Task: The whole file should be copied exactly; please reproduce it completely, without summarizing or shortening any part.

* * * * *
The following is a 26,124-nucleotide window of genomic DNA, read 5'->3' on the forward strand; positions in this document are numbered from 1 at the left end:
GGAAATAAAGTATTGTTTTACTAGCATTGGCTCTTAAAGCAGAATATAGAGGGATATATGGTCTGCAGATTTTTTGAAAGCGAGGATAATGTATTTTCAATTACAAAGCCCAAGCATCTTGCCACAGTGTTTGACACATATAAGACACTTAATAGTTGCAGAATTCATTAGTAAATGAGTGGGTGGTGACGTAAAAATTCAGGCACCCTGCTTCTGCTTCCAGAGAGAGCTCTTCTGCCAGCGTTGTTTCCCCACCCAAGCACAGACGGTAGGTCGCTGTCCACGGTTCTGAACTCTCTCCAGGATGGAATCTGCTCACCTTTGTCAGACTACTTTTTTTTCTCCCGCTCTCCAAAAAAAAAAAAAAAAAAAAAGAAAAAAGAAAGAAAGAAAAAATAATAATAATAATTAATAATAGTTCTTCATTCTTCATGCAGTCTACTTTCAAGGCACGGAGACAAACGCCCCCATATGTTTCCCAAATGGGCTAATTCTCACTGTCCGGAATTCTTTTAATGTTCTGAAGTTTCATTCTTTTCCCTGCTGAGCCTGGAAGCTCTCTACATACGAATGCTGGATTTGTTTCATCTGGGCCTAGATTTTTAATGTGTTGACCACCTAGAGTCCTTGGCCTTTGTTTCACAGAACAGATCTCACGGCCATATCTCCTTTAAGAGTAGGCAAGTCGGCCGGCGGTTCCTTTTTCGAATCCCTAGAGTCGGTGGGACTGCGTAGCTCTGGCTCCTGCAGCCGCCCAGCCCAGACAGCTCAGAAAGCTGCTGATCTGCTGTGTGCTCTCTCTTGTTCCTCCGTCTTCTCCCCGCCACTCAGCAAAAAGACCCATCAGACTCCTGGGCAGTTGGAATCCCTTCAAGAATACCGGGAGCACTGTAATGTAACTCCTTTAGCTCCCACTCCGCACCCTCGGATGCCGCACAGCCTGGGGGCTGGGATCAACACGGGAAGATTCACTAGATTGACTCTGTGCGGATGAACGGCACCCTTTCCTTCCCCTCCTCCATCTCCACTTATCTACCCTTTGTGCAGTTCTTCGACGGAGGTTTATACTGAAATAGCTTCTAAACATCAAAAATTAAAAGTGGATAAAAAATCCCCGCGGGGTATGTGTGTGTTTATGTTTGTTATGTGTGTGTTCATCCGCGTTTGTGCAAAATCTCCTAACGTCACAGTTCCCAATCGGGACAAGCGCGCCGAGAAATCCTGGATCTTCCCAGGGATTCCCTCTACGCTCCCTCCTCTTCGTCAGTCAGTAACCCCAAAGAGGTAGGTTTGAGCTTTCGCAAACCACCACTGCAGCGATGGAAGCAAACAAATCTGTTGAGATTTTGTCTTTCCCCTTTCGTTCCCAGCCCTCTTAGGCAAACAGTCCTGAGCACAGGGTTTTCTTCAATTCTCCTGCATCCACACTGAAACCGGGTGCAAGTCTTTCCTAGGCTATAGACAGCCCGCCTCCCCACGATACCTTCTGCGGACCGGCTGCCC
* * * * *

The following is a 26,124-nucleotide window of genomic DNA, read 5'->3' on the forward strand; positions in this document are numbered from 1 at the left end:
GGAAATAAAGTATTGTTTTACTAGCATTGGCTCTTAAAGCAGAATATAGAGGGATATATGGTCTGCAGATTTTTTGAAAGCGAGGATAATGTATTTTCAATTACAAAGCCCAAGCATCTTGCCACAGTGTTTGACACATATAAGACACTTAATAGTTGCAGAATTCATTAGTAAATGAGTGGGTGGTGACGTAAAAATTCAGGCACCCTGCTTCTGCTTCCAGAGAGAGCTCTTCTGCCAGCGTTGTTTCCCCACCCAAGCACAGACGGTAGGTCGCTGTCCACGGTTCTGAACTCTCTCCAGGATGGAATCTGCTCACCTTTGTCAGACTACTTTTTTTTCTCCCGCTCTCCAAAAAAAAAAAAAAAAAAAAAGAAAAAAGAAAGAAAGAAAAAATAATAATAATAATTAATAATAGTTCTTCATTCTTCATGCAGTCTACTTTCAAGGCACGGAGACAAACGCCCCCATATGTTTCCCAAATGGGCTAATTCTCACTGTCCGGAATTCTTTTAATGTTCTGAAGTTTCATTCTTTTCCCTGCTGAGCCTGGAAGCTCTCTACATACGAATGCTGGATTTGTTTCATCTGGGCCTAGATTTTTAATGTGTTGACCACCTAGAGTCCTTGGCCTTTGTTTCACAGAACAGATCTCACGGCCATATCTCCTTTAAGAGTAGGCAAGTCGGCCGGCGGTTCCTTTTTCGAATCCCTAGAGTCGGTGGGACTGCGTAGCTCTGGCTCCTGCAGCCGCCCAGCCCAGACAGCTCAGAAAGCTGCTGATCTGCTGTGTGCTCTCTCTTGTTCCTCCGTCTTCTCCCCGCCACTCAGCAAAAAGACCCATCAGACTCCTGGGCAGTTGGAATCCCTTCAAGAATACCGGGAGCACTGTAATGTAACTCCTTTAGCTCCCACTCCGCACCCTCGGATGCCGCACAGCCTGGGGGCTGGGATCAACACGGGAAGATTCACTAGATTGACTCTGTGCGGATGAACGGCACCCTTTCCTTCCCCTCCTCCATCTCCACTTATCTACCCTTTGTGCAGTTCTTCGACGGAGGTTTATACTGAAATAGCTTCTAAACATCAAAAATTAAAAGTGGATAAAAAATCCCCGCGGGGTATGTGTGTGTTTATGTTTGTTATGTGTGTGTTCATCCGCGTTTGTGCAAAATCTCCTAACGTCACAGTTCCCAATCGGGACAAGCGCGCCGAGAAATCCTGGATCTTCCCAGGGATTCCCTCTACGCTCCCTCCTCTTCGTCAGTCAGTAACCCCAAAGAGGTAGGTTTGAGCTTTCGCAAACCACCACTGCAGCGATGGAAGCAAACAAATCTGTTGAGATTTTGTCTTTCCCCTTTCGTTCCCAGCCCTCTTAGGCAAACAGTCCTGAGCACAGGGTTTTCTTCAATTCTCCTGCATCCACACTGAAACCGGGTGCAAGTCTTTCCTAGGCTATAGACAGCCCGCCTCCCCACGATACCTTCTGCGGACCGGCTGCCC